The New Humanitarian Annual Report 2021

  1. Home
  2. Asia
  3. Afghanistan

A tight squeeze on humanitarian space

Taliban insurgents are accused of using children for military purposes.
(Ahmad/IRIN)

Whilst there is evidence that some civilians and businesspeople pay protection money to Taliban insurgents especially in southern Afghanistan, such an option simply does not exist for aid agencies - even if they need to ensure safe passage for vital humanitarian aid.

For Haji Abdullah, doing business in Kandahar Province, southern Afghanistan, is impossible without bribing insurgent commanders who often approach him for cash, telephone top-up cards, clothes or motorcycles.

“If I don’t comply with their demands they can easily make a lot of trouble for me, or even kill me,” the 52-year-old businessman told IRIN, asking that his real name not be disclosed.

The Taliban have established a "shadow government" in parts of Afghanistan and are seeking to extend their influence and control, according to US defence sources, and the UN has acknowledged that the influence of the insurgents is beginning to affect development activities, too.

Read more
 New IRIN book on loss in childbirth
 WFP suspends aid in northwestern Afghanistan after attack
 Warning over heightened risk to NGO staff in 2010
 Could foreign troop surge exacerbate vulnerability?
 Over 2,400 civilian deaths in 2009 - UNAMA
  District 12 Kabul (Nov 2009)

“In the south, south-east and east, isolated reports were received regarding government officials being forced to bribe insurgent commanders in order to facilitate the continued operation of schools and allow for the implementation of certain development projects. This highlights the heightened ability of the insurgents to exert their authority and influence over the implementation of development activities,” the UN Secretary-General said in a report to the Security Council in December 2009. 

Laurent Sailard, director of ACBAR, a consortium of over 100 Afghan and foreign NGOs, said aid workers must not make payments to insurgents for security, access or safe passage.

“Buying a passage for humanitarian convoys or access is a bad strategy with long-term negative impacts. Demands could increase, and if not satisfied could lead to increasing threats. It is a never-ending process that always leads to the worst,” he said, adding that aid workers had to ensure access and security through acceptance among local communities and impartial dialogue with belligerent parties.

No discrimination

However, people living in areas controlled or influenced by insurgents - even if they back the insurgents - must not be discriminated against in terms of the provision of aid, aid agencies say.

Afghan and international forces are trying to retake control of Musa Qala District from Taliban insurgents.

Ahmad/IRIN
Afghan and international forces are trying to retake control of Musa Qala District from Taliban insurgents.
http://www.irinnews.org/photo
Thursday, December 6, 2007
A tight squeeze on humanitarian space
Afghan and international forces are trying to retake control of Musa Qala District from Taliban insurgents.

Photo: Ahmad/IRIN
Aid to pro-Taliban communities is possible but rare becuase of insecurity

“It should not be a concern for humanitarian actors if a beneficiary community is supportive of the Taliban. The aid must be needs-based and regardless of gender, linguistic, religious, and political or any other consideration,” said ACBAR’s Sailard.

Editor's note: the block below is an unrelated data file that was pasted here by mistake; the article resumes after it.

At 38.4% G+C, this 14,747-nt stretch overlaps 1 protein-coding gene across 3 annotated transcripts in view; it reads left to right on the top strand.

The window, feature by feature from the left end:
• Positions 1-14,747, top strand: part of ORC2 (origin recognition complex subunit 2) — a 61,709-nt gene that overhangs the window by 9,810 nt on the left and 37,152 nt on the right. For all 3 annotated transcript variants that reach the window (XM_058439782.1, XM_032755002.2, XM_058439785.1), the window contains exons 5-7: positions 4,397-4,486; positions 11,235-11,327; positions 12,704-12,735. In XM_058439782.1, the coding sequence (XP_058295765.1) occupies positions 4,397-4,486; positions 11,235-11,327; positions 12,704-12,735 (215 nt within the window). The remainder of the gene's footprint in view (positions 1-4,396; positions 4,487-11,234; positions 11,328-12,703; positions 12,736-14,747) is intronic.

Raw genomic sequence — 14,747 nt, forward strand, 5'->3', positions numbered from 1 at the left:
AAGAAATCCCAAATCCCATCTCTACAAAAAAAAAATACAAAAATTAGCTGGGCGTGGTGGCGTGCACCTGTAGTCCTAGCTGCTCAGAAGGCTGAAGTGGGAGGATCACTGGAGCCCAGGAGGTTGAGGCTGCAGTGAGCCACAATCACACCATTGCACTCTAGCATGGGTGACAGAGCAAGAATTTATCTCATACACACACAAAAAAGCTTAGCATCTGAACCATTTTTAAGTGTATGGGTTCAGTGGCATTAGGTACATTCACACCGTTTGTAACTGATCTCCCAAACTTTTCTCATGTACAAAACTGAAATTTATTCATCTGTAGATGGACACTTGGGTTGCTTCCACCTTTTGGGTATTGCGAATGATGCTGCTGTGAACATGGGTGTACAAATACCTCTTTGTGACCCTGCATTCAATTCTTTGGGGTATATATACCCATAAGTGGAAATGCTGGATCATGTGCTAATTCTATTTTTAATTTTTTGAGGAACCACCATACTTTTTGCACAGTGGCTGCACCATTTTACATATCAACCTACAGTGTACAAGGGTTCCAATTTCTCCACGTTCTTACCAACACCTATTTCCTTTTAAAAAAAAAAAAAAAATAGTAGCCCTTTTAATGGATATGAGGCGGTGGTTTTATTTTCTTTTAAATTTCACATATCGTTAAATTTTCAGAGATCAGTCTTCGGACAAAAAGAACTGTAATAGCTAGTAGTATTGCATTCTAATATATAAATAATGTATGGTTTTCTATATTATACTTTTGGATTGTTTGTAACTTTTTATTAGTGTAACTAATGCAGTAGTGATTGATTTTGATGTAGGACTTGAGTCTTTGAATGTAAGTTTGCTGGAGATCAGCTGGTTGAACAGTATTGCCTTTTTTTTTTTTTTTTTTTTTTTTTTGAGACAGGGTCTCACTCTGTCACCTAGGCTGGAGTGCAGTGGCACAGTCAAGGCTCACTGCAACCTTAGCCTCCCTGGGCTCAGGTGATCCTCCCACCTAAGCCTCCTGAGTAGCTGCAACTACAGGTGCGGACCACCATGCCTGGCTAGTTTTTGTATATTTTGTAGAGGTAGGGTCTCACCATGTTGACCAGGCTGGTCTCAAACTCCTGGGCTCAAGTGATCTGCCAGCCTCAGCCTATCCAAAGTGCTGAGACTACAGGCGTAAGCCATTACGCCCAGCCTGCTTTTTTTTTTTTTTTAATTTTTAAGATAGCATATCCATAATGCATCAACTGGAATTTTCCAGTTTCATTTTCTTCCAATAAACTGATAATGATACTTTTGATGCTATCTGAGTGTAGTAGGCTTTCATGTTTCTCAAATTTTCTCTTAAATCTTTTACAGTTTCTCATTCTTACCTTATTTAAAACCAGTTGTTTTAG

“The ICRC [International Committee of the Red Cross] delivers humanitarian assistance to all those conflict-affected persons in need of it, irrespective of their affiliation,” said Bijan Frederic Farnoudi, ICRC’s communications officer in Kabul.

Aid to pro-Taliban communities or people living in areas under Taliban control is possible, but in practice few if any aid agencies are involved in this due to widespread insecurity.

The Afghanistan NGO Safety Office (ANSO), which provides security advice to NGOs, has said armed opposition groups have a presence in over 97 percent of the country and have warned that NGO staff face heightened risks in 2010.

ad/cb/bp


This article was produced by IRIN News while it was part of the United Nations Office for the Coordination of Humanitarian Affairs. Please send queries on copyright or liability to the UN. For more information: https://shop.un.org/rights-permissions

Share this article
Join the discussion

Right now, we’re working with contributors on the ground in Ukraine and in neighbouring countries to tell the stories of people enduring and responding to a rapidly evolving humanitarian crisis.

We’re documenting the threats to humanitarian response in the country and providing a platform for those bearing the brunt of the invasion. Our goal is to bring you the truth at a time when disinformation is rampant. 

But while much of the world’s focus may be on Ukraine, we are continuing our reporting on myriad other humanitarian disasters – from Haiti to the Sahel to Afghanistan to Myanmar. We’ve been covering humanitarian crises for more than 25 years, and our journalism has always been free, accessible for all, and – most importantly – balanced. 

You can support our journalism from just $5 a month, and every contribution will go towards our mission. 

Support The New Humanitarian today.

Become a member of The New Humanitarian

Support our journalism and become more involved in our community. Help us deliver informative, accessible, independent journalism that you can trust and provides accountability to the millions of people affected by crises worldwide.

Join